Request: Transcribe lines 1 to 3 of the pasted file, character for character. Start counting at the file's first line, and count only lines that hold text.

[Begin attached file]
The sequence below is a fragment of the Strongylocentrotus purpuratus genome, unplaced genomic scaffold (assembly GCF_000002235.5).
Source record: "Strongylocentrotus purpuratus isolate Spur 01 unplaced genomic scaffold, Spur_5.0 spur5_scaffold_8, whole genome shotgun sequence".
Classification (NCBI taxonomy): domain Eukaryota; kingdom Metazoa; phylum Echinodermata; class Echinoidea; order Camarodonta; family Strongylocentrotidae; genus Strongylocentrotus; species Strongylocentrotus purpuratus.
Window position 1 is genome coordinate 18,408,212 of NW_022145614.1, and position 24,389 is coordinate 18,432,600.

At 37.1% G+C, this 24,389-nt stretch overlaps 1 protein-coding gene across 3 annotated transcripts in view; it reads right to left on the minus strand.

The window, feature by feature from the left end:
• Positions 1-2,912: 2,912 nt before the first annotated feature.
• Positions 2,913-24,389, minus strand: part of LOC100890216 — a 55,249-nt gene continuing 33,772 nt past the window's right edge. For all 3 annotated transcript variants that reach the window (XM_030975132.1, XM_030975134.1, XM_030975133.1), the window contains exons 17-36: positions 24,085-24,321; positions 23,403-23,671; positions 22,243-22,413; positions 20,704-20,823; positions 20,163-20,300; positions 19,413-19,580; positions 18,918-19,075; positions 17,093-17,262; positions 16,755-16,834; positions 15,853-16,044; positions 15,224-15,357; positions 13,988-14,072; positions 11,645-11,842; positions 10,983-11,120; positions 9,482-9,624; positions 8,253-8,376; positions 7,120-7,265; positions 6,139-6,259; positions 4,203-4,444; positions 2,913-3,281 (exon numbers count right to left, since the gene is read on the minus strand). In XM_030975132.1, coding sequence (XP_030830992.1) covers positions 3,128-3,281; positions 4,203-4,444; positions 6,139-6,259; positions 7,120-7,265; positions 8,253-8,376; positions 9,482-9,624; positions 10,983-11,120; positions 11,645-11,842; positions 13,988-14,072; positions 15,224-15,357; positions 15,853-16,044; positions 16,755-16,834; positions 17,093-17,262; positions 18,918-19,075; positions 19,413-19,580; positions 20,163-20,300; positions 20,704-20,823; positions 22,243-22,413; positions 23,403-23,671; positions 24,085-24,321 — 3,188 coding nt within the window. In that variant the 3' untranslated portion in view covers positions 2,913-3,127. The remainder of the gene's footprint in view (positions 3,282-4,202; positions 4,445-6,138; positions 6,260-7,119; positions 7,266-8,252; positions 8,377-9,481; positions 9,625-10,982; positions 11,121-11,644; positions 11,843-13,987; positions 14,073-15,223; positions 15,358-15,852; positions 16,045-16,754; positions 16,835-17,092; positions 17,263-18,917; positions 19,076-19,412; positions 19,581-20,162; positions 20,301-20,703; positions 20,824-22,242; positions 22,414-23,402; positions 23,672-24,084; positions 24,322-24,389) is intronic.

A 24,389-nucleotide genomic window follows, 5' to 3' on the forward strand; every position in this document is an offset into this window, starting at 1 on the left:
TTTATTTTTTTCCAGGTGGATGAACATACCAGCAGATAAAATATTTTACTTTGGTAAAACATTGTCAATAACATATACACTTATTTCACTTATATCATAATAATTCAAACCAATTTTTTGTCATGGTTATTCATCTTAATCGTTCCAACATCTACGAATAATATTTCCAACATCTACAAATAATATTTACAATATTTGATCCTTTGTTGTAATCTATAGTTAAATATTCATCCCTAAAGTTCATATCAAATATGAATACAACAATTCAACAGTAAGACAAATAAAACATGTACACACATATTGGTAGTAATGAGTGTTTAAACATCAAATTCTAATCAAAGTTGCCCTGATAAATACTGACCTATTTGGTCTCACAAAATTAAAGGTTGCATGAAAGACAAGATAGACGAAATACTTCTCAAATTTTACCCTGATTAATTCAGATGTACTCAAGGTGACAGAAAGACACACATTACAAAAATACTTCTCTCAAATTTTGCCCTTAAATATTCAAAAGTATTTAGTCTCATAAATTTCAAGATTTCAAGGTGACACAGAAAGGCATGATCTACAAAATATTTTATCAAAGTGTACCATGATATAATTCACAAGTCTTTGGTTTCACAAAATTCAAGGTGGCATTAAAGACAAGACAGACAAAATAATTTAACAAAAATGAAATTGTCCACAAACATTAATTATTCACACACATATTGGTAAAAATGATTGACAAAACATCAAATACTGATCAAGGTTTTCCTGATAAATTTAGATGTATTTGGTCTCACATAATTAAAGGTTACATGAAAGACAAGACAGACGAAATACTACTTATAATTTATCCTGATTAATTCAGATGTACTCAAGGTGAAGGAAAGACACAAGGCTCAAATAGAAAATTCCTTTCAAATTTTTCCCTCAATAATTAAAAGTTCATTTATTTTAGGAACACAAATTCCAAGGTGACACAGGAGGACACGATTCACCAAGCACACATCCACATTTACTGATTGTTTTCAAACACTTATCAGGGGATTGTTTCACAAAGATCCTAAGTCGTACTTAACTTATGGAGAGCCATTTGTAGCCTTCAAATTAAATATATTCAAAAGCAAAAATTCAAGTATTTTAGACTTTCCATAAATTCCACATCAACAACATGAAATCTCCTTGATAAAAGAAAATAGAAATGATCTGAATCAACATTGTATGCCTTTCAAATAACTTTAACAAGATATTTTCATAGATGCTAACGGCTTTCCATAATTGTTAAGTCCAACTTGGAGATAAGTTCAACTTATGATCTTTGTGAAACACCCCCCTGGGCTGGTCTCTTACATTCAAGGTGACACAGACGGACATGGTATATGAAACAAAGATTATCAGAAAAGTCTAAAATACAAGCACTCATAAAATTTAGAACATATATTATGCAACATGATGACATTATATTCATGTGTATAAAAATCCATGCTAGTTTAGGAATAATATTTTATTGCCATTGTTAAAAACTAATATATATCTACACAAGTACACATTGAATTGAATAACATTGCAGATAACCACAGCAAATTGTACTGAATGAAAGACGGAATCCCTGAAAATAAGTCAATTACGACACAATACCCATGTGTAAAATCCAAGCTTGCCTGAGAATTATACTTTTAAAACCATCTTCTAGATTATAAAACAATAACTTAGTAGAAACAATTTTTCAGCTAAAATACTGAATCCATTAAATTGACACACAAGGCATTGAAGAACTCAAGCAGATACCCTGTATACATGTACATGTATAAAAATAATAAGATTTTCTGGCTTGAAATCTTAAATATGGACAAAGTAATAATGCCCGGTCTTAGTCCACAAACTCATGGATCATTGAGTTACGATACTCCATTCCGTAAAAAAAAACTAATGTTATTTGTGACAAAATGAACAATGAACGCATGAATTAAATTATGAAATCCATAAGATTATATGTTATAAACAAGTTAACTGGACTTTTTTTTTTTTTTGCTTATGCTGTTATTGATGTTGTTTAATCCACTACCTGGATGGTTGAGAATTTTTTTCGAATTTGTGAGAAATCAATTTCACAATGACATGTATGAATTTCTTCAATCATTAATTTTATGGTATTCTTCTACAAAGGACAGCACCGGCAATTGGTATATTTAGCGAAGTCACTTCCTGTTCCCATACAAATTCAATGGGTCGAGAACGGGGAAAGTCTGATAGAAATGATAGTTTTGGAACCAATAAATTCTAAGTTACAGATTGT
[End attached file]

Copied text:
The sequence below is a fragment of the Strongylocentrotus purpuratus genome, unplaced genomic scaffold (assembly GCF_000002235.5).
Source record: "Strongylocentrotus purpuratus isolate Spur 01 unplaced genomic scaffold, Spur_5.0 spur5_scaffold_8, whole genome shotgun sequence".
Classification (NCBI taxonomy): domain Eukaryota; kingdom Metazoa; phylum Echinodermata; class Echinoidea; order Camarodonta; family Strongylocentrotidae; genus Strongylocentrotus; species Strongylocentrotus purpuratus.